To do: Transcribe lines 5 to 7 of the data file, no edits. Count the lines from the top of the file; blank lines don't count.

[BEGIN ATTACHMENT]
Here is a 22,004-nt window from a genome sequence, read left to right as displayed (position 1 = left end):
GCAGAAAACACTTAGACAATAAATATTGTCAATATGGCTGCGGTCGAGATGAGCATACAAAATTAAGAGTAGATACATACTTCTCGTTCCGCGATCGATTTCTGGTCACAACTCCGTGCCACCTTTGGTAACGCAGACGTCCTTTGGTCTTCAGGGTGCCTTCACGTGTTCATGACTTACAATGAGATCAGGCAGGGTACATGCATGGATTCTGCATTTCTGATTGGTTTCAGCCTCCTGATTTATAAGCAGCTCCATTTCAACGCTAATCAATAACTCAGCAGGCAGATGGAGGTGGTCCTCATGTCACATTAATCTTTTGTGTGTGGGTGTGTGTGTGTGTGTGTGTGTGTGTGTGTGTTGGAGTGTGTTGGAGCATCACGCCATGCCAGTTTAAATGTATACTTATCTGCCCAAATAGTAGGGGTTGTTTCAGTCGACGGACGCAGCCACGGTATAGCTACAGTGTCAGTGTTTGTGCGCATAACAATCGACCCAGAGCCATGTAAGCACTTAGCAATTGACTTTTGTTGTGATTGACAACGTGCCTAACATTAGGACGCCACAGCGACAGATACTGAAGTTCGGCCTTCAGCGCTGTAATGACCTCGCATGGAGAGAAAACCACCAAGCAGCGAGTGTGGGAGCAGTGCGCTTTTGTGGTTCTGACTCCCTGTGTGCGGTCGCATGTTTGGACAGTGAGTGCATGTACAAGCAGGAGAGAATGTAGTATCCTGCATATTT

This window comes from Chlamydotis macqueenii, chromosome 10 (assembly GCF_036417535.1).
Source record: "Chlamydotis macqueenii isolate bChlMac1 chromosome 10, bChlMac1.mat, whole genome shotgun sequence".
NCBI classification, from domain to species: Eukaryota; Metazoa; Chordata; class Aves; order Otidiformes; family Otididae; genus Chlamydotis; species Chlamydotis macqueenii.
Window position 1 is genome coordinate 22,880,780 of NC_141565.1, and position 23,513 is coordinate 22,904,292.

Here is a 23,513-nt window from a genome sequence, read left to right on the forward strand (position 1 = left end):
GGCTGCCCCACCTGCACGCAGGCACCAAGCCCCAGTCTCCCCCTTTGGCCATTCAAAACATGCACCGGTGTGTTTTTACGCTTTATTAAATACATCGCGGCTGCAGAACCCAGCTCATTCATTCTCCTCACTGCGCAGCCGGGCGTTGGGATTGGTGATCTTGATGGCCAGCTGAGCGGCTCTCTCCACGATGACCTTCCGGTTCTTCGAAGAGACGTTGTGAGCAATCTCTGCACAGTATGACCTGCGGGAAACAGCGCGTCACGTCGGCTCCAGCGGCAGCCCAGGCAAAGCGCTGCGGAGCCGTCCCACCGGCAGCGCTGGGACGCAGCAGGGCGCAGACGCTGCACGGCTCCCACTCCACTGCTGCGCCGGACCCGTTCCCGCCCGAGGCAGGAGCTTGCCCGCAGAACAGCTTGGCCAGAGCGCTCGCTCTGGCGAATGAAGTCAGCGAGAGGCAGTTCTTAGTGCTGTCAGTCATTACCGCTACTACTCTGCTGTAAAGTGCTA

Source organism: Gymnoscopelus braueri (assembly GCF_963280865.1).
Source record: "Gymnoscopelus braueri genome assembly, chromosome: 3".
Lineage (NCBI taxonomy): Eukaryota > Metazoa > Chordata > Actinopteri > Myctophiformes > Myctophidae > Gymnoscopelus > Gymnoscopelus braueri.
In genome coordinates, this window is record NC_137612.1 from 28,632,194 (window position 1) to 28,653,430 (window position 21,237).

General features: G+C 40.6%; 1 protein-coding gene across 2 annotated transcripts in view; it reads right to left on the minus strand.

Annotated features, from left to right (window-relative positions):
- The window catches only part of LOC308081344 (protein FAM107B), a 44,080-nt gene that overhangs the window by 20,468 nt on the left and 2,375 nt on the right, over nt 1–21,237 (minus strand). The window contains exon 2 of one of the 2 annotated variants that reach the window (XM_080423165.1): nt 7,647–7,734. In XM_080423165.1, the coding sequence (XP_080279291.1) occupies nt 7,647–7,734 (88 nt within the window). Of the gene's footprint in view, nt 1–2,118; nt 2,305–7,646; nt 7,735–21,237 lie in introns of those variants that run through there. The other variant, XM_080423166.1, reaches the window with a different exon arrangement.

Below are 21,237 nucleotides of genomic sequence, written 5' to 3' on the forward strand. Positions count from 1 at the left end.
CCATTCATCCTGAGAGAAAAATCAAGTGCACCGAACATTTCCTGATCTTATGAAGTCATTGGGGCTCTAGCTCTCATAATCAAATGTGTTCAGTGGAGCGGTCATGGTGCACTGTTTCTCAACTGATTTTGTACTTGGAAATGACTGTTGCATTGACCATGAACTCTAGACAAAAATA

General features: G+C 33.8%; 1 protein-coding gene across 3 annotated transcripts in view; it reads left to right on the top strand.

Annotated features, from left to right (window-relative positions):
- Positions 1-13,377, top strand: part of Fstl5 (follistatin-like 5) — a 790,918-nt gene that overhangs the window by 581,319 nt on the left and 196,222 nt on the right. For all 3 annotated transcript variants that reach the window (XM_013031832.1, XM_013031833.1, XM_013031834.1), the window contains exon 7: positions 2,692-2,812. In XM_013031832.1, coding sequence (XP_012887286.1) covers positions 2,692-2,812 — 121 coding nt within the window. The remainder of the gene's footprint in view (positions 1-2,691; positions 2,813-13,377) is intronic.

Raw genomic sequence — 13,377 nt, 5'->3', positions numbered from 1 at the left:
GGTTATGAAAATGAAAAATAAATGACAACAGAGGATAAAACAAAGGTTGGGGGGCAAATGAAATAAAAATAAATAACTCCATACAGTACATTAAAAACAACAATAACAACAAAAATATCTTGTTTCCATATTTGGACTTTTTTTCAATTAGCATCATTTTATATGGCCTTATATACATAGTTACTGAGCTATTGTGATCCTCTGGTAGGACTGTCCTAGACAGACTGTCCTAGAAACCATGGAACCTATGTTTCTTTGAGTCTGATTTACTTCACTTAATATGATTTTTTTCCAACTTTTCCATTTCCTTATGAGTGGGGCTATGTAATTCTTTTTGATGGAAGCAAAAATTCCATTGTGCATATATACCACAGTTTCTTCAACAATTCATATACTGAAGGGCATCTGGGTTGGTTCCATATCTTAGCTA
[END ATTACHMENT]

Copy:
NCBI classification, from domain to species: Eukaryota; Metazoa; Chordata; class Aves; order Otidiformes; family Otididae; genus Chlamydotis; species Chlamydotis macqueenii.
Window position 1 is genome coordinate 22,880,780 of NC_141565.1, and position 23,513 is coordinate 22,904,292.

Here is a 23,513-nt window from a genome sequence, read left to right on the forward strand (position 1 = left end):